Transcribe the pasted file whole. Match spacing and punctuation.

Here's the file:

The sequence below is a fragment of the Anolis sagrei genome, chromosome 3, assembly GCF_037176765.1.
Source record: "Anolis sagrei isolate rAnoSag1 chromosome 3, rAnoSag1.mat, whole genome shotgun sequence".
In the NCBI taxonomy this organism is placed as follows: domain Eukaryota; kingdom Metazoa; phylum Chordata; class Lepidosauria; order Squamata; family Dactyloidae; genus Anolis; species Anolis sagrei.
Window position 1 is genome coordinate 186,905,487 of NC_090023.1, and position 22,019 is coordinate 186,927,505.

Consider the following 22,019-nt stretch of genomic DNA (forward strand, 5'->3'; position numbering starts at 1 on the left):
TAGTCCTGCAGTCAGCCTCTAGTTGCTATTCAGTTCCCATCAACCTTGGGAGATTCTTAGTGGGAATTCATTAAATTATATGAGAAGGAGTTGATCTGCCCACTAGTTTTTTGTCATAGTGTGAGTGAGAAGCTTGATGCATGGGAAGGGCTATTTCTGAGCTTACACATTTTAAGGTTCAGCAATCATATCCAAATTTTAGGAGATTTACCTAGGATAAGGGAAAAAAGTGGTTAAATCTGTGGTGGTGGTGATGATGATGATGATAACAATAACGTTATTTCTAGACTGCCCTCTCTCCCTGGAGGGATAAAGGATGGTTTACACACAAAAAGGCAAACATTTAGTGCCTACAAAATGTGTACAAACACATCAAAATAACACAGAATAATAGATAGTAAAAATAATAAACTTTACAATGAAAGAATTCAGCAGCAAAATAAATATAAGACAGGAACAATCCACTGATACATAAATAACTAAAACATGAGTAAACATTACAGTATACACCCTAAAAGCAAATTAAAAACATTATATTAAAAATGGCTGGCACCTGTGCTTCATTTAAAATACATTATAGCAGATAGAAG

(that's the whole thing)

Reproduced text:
The sequence below is a fragment of the Anolis sagrei genome, chromosome 3, assembly GCF_037176765.1.
Source record: "Anolis sagrei isolate rAnoSag1 chromosome 3, rAnoSag1.mat, whole genome shotgun sequence".
In the NCBI taxonomy this organism is placed as follows: domain Eukaryota; kingdom Metazoa; phylum Chordata; class Lepidosauria; order Squamata; family Dactyloidae; genus Anolis; species Anolis sagrei.
Window position 1 is genome coordinate 186,905,487 of NC_090023.1, and position 22,019 is coordinate 186,927,505.

Consider the following 22,019-nt stretch of genomic DNA (forward strand, 5'->3'; position numbering starts at 1 on the left):
TAGTCCTGCAGTCAGCCTCTAGTTGCTATTCAGTTCCCATCAACCTTGGGAGATTCTTAGTGGGAATTCATTAAATTATATGAGAAGGAGTTGATCTGCCCACTAGTTTTTTGTCATAGTGTGAGTGAGAAGCTTGATGCATGGGAAGGGCTATTTCTGAGCTTACACATTTTAAGGTTCAGCAATCATATCCAAATTTTAGGAGATTTACCTAGGATAAGGGAAAAAAGTGGTTAAATCTGTGGTGGTGGTGATGATGATGATGATAACAATAACGTTATTTCTAGACTGCCCTCTCTCCCTGGAGGGATAAAGGATGGTTTACACACAAAAAGGCAAACATTTAGTGCCTACAAAATGTGTACAAACACATCAAAATAACACAGAATAATAGATAGTAAAAATAATAAACTTTACAATGAAAGAATTCAGCAGCAAAATAAATATAAGACAGGAACAATCCACTGATACATAAATAACTAAAACATGAGTAAACATTACAGTATACACCCTAAAAGCAAATTAAAAACATTATATTAAAAATGGCTGGCACCTGTGCTTCATTTAAAATACATTATAGCAGATAGAAG